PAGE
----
Last year a University of Portland student said that before joining a Witness for Peace delegation, “I was not politically aware, but going on this trip has opened my eyes. It has motivated me to be more aware and keep updated on what’s going on in the world.”
Now you can follow the experiences of 2011 University of Portland delegates to Nicaragua live.
Hi all, I (Drew) am updating for today.
It’s been a tumultuous two days, to say the least. As I sit here listening to the heavy tropical rain falling on the concrete a few feet away from me, it’s difficult to internalize everything I’ve learned about today and yesterday, much less break it down to a short blog entry. But alas, I’ll try my best.
We visited a few different places yesterday, examining models of medical assistance for the poor. First, we visited a public hospital which specifically focused on young women, which was incredibly eye-opening concerning the state of teen pregnancy and the high prevalence of Sexually Transmitted Infections in Nicaragua. A doctor we spoke with described her efforts to educate young people about sexual health and prevention issues. Perhaps strangest about this experience was how similar the problem of spreading education and awareness in Nicaragua is to that which exists in the U.S. Both countries have high rates of teen pregnancy, and both desperately need a greater awareness. But medical health professionals in both countries are trying very hard to improve upon these issues, and if there are more people like the doctor we spoke with, then I have little doubt concerning what great things could be accomplished.
Second, we visited the home of a woman named Maria, who is not a medical professional, but runs a Jesuit-sponsored medical aid office right out of her home, in a small, poor community just outside of Managua. The needs are many in this village, and children have difficulty overcoming diseases which we in the States consider routine. But Maria, with the help of a Priest who began the organization and visits often, has begun to address these needs with whatever medicine that she can obtain, helping as many children as she can. Remarkably, she does this work free of charge, which greatly complicates her life in that she cannot work to help support her family. Luckily, she has a husband to help provide, but there are many mothers with children, both in her village and others, that do not have such luxuries. But her resilience and determination to help the children in her community was incredible to see, and seemed like something that could well be implemented in locales throughout Central America, providing medical aid to families in areas wherein doctors are largely unavailable.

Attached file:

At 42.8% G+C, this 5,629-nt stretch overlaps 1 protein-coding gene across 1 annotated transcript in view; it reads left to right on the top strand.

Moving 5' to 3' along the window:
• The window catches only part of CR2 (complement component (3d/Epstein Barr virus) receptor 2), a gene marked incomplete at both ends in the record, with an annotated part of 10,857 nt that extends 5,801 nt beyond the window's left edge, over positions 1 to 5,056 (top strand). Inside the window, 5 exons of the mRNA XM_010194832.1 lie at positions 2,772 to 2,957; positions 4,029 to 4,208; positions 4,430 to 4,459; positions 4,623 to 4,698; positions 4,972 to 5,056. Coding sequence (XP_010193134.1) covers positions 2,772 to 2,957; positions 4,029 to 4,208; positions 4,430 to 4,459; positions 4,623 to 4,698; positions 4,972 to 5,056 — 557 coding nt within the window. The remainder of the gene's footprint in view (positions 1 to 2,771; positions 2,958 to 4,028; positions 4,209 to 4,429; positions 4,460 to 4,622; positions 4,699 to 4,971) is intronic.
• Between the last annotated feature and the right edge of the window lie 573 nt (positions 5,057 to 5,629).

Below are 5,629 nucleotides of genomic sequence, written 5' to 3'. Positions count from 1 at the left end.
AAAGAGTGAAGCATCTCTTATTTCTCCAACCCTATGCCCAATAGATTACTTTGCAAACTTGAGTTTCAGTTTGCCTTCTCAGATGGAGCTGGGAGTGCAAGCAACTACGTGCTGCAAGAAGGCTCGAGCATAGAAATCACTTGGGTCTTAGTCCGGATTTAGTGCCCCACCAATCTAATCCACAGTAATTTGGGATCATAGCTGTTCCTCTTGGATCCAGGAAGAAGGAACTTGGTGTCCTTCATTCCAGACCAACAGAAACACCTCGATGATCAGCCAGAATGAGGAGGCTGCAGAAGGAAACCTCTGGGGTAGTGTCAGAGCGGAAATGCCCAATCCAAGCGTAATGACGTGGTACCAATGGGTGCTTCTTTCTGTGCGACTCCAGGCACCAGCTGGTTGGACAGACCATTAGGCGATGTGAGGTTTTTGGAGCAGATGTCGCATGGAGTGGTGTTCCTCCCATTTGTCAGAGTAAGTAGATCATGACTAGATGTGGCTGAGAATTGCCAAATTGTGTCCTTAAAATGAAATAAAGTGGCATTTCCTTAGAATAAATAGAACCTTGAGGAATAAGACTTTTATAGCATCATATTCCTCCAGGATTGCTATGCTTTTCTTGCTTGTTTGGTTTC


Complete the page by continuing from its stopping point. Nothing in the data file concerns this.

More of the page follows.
I could spend many more pages writing about the life changing experience with the people at the Chureca, I fear that you may tired of reading soon, so I must press on. Today, we visited to clothing manufacturing plants, both located in Nicaragua’s “Free Trade Zones,” wherein the government allows businesses to not pay for export tariffs and other taxes, compliance with the Dominican Republic – Central American Free Trade Agreement (DR-CAFTA). Walking into the first manufacturing plant (also called a “Maquina“), the first thing I couldn’t help but to notice was the fact that it was HOT. I mean REALLY HOT. I had to ask myself “how could someone spend hours a day working here?” But they do. All 1600 of them do. It is difficult to describe in words what it looks like to see over 1,000 people working furiously at sewing machines, trying desperately to make as many sweaters as they can in order to make slightly above their minimum wage. All I can tell you is that it was a surreal thing to see. More over, they were all working furiously to make North Face Fleece jackets; a common sight in my hometown. Emilio, our tour guide at the plant, tried very persuasively to convince us that this was one of the better manufacturing plants, and that such poor conditions exist for workers because there exists no other way. Regardless of one’s opinion on the necessity of such materials to come at a low cost to the consumer, it is clear that these workers have been stripped of much of their human dignity. There were no smiles, no pride in their work; only sweltering heat, cramped spaces, and sweltering heat. This lead me to ask myself; at what cost comes efficiency?
After this experience, we got to see the opposite end of the spectrum; a woman named Maria and her small clothing company, called “Nueva Vida” (“New Life”). While it was still searingly hot (as it tends to be around here) in the maquina, words cannot fully describe the contrast.Workers were smiling, chatting as they went about their work, and seemingly took great pride in what they were doing. Maria and many of the other women were displaced after the devastation of Hurricane Mitch in 1998, and after months spent living in government emergency camps, she was finally able to borrow a small amount of money to start her own clothing company, using only organic cotton. While it is clearly a much smaller operation than the one we saw earlier in the day, the comparison is simply indescribable. After purchasing a few shirts of our own and saying our goodbyes, we board the bus to head back to our hostel, just as the warm tropical rains began to fall.
I must apologize for writing so much, and thank you for reading this entire post. These past two days have undoubtedly changed the way that I see the world, and I can’t wait to see what the next few days hold 🙂
This post was originally published here.